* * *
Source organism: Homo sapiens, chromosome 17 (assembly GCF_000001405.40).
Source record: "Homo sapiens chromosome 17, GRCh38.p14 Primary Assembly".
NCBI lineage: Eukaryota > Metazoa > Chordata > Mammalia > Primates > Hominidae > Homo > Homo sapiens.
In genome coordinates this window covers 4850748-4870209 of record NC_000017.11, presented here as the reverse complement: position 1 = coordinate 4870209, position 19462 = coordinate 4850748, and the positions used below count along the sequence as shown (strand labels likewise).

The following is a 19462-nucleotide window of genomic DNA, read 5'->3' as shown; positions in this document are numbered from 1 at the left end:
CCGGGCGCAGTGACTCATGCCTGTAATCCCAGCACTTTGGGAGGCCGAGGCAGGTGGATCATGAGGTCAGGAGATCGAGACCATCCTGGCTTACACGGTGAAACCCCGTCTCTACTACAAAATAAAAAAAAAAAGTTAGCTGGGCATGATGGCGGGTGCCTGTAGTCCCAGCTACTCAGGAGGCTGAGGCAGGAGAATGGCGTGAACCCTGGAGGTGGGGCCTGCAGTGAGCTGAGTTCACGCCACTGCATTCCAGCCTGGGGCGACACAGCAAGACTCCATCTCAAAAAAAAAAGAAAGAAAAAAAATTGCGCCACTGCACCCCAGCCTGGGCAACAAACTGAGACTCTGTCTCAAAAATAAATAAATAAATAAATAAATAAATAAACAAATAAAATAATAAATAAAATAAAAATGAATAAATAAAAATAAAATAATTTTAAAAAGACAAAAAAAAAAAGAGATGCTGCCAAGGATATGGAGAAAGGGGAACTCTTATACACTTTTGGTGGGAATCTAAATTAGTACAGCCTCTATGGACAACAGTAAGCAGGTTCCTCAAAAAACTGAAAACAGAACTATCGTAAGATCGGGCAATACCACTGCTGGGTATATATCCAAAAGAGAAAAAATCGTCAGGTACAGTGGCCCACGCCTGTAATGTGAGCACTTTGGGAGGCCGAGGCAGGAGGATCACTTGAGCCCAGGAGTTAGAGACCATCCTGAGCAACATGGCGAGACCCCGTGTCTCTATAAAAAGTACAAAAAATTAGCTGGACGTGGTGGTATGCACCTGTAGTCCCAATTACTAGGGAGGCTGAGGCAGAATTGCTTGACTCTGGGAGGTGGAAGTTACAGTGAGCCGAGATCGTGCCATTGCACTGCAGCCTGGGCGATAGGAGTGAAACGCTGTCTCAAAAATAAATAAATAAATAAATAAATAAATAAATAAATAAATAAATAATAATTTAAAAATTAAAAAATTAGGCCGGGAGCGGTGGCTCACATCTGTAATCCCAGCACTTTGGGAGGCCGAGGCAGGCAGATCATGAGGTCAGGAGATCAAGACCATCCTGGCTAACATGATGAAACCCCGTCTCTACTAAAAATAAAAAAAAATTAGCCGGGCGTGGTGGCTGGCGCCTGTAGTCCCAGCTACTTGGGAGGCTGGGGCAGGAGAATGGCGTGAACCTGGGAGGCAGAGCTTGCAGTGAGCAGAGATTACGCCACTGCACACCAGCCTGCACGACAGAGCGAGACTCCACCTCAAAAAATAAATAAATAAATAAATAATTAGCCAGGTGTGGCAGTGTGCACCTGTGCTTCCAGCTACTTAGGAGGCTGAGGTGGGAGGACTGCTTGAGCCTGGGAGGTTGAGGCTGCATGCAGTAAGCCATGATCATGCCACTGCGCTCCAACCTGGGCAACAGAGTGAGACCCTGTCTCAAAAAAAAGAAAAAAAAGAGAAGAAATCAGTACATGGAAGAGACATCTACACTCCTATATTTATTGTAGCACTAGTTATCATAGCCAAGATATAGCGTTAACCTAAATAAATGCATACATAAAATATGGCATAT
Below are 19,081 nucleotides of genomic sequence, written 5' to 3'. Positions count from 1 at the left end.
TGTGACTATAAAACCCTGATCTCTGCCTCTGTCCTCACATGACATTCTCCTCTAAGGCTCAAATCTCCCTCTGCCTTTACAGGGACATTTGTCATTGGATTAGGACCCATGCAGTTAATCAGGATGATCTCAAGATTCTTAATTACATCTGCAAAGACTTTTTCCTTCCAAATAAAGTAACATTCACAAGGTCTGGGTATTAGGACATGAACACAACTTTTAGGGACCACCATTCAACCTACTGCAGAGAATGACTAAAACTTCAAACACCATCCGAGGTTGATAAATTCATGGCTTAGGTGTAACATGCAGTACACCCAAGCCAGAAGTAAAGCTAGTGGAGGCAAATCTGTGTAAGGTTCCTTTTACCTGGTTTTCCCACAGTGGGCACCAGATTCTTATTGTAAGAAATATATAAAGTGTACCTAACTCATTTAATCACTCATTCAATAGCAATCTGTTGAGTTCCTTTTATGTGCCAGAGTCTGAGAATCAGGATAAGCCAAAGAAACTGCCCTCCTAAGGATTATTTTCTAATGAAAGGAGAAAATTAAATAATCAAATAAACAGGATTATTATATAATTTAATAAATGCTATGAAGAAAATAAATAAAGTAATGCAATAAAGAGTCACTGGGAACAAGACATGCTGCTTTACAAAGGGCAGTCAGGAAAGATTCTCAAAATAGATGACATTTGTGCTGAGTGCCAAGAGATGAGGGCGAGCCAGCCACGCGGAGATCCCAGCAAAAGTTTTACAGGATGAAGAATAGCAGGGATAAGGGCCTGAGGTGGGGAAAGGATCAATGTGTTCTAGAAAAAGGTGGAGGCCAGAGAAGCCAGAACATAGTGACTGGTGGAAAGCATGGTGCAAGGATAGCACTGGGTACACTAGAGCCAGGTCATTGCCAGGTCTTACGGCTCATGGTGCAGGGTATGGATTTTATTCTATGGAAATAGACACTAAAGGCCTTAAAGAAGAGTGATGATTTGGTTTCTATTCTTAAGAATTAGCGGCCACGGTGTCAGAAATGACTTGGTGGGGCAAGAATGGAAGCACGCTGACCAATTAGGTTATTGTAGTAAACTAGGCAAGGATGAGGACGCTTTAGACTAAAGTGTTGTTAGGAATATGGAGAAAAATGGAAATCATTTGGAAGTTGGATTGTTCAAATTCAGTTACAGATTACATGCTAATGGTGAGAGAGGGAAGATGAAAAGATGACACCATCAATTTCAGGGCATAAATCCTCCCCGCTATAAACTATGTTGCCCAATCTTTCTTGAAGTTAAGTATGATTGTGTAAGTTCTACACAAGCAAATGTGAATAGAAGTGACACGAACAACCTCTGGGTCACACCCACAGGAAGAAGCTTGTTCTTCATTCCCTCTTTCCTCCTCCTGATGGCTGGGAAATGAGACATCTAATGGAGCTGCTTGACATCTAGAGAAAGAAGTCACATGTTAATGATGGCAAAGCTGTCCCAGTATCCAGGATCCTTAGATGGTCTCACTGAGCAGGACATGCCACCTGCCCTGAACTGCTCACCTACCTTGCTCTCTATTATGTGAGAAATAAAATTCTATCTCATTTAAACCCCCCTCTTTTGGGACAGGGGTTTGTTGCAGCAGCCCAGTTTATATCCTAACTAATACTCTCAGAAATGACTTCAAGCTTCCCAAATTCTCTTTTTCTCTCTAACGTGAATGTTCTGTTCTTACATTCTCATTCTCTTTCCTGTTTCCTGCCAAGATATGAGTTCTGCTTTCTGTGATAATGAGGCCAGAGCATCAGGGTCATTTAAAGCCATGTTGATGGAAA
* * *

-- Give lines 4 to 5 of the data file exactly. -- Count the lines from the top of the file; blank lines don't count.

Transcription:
In genome coordinates this window covers 4850748-4870209 of record NC_000017.11, presented here as the reverse complement: position 1 = coordinate 4870209, position 19462 = coordinate 4850748, and the positions used below count along the sequence as shown (strand labels likewise).

The following is a 19462-nucleotide window of genomic DNA, read 5'->3' as shown; positions in this document are numbered from 1 at the left end: